In need of purging
The Alexandra School needs a purging, but embattled Principal Jeff Broomes should not be among the casualties.
Sole Commissioner Frederick Waterman received that recommendation from a former teacher of the St. Peter school when the Commission of Enquiry into its administration and management met today.
Speaking at a truncated session of the tribunal held at the Wildey
Gymnasium, Garfield Sobers Sports Complex, Greg Force, who taught in Alexandra’s Science Department between September 2010 and August 2011, said “both old and new staff” at the school should be “split up” among the island’s secondary schools.
He said some long standing teachers at the school were like an opposition party, finding fault with everything the administration of the day was attempting to implement.
He made the submission in his brief statement, and while responding to questions from commission junior counsel Michael Yearwood and Barbados Secondary Teachers Union counsel Hal Gollop.
Forde, who teaches Integrated Science and Physics, and is now assigned to the Christ Church Foundation School, said in his statement:
“It is my strong belief that the school should be purged of both old and young staff. They should be split up among the 21 secondary schools and Mr. Broomes should be allowed to continue … with a new body of teachers.”
He suggested the principal was not the school’s problem, but the middle managers, year heads and heads of departments, who were not pulling their full weight.
“As a new teacher at the school, both young and old staff would often approach me with information, trying to get me on a side or assuming that I was on either side,” he said.
“Mr. Broomes never insinuated, enquired or in any way suggested during the numerous meetings that we would have had during the course of the school year that he knew or was aware of any factions, or indeed did he want or ask for me or any of the new staff members to pick a side.”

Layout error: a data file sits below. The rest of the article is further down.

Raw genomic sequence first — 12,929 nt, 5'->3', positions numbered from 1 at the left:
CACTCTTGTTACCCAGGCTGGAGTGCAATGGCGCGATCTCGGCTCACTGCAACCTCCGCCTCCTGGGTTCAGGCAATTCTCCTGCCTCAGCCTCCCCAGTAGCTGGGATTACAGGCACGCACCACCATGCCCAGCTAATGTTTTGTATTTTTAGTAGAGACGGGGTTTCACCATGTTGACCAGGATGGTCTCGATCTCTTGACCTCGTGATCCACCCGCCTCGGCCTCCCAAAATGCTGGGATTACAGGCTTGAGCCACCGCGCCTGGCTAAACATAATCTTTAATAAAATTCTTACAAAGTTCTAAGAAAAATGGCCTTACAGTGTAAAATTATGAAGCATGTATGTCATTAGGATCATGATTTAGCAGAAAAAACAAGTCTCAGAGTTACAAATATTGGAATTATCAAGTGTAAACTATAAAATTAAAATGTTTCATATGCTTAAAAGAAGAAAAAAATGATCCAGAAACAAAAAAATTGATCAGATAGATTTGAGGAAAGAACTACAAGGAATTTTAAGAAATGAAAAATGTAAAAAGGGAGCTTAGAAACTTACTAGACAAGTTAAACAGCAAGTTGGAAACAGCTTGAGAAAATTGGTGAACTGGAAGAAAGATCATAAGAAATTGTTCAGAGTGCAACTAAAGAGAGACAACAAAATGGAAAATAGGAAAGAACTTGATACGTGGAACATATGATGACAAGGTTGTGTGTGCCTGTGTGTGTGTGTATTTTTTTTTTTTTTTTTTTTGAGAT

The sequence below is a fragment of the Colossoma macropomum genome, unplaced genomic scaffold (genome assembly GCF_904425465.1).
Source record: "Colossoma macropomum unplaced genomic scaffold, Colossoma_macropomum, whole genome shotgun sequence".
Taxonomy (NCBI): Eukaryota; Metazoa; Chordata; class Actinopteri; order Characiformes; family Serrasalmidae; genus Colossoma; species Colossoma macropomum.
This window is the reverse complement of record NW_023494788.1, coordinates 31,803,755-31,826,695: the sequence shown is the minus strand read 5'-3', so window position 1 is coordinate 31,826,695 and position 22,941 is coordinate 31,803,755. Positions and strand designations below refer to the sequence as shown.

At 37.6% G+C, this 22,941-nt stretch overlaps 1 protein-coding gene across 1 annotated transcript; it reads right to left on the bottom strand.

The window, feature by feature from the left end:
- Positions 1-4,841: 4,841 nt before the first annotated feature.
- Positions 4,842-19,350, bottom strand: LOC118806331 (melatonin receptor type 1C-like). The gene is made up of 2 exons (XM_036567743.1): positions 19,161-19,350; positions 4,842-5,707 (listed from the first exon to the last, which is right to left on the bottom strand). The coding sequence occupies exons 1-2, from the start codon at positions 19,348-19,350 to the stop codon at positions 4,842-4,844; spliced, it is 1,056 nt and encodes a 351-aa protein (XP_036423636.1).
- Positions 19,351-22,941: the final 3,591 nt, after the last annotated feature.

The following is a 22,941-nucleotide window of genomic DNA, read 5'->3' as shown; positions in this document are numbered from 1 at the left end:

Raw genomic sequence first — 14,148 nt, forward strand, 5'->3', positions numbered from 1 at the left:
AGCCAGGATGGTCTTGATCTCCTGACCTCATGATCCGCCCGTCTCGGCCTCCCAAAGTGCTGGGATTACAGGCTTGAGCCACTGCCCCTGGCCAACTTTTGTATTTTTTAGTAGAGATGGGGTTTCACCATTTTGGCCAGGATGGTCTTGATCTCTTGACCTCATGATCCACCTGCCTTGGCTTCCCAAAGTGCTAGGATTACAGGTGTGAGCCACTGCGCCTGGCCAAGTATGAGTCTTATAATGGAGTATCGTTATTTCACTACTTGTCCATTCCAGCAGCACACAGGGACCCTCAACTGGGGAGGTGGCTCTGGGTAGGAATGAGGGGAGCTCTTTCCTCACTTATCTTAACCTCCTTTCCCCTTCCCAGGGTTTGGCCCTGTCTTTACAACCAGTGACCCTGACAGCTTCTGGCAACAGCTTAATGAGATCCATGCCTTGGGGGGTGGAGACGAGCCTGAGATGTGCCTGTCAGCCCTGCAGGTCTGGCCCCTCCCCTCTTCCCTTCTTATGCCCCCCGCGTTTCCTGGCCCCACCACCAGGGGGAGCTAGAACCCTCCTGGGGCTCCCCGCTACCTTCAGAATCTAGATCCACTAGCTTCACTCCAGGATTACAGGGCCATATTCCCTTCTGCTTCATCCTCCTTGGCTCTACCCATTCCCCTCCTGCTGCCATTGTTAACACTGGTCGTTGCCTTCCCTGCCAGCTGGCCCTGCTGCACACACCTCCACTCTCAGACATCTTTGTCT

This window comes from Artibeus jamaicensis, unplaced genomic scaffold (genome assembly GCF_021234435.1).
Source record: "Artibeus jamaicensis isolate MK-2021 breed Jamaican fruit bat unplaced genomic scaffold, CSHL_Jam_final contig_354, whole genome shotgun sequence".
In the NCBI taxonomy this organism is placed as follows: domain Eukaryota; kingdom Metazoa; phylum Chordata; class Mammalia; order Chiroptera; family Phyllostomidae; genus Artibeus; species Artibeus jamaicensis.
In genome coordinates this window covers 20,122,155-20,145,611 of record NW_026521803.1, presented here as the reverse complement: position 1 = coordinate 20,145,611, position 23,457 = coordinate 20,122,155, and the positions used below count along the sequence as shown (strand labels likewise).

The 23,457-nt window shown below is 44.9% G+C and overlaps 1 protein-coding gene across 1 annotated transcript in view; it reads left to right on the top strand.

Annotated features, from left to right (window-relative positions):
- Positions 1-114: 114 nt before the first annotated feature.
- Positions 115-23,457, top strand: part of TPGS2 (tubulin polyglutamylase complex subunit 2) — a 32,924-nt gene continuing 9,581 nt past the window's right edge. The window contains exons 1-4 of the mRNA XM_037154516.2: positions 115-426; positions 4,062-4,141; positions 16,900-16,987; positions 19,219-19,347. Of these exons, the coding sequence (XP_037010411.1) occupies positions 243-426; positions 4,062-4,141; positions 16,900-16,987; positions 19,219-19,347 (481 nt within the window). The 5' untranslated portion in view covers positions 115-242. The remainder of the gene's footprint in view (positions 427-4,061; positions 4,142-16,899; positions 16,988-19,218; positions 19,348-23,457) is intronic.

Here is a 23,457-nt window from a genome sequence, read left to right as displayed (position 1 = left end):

“I firmly believe that Mr. Broomes has done everything in his power to keep the school running effectively; this, however, may have been difficult without the support of the middle management team, who appeared to want to undermine him at every turn. It is like the opposition in Parliament and any opposition in any parliament in the world just opposing measures for the sake of opposing them, regardless of how good and necessary they would be,” he added.
Asked by Yearwood if he was sticking to the contents of his statement, Forde said he was and noted that during his time at Alexandra he had no problems with anyone.
“I was there for a year and as I said in my statement I got along well with everybody … because I recognised that I would only have been there two years in the first instance so I wasn’t about picking this fight or picking the next fight or whatever the case might be,” he told the commission.
The teacher said he believed during that time “I had the full support of the principal, Mr. Broomes, and I was able to communicate effectively with all the members of staff…”.
“What I observed during this time was certain factions of the school banding together. The young staff appeared to be together and the older staff, who comprise mainly of Alexandra almumni, appeared to be together,” his statement read.
“The problem appears to me to be one of effective communication because of the splitting of these two factions. As you may well imagine, the older staff would have consist of the senior teachers, that is, year heads, heads of departments, the middle management of the school.” (SC)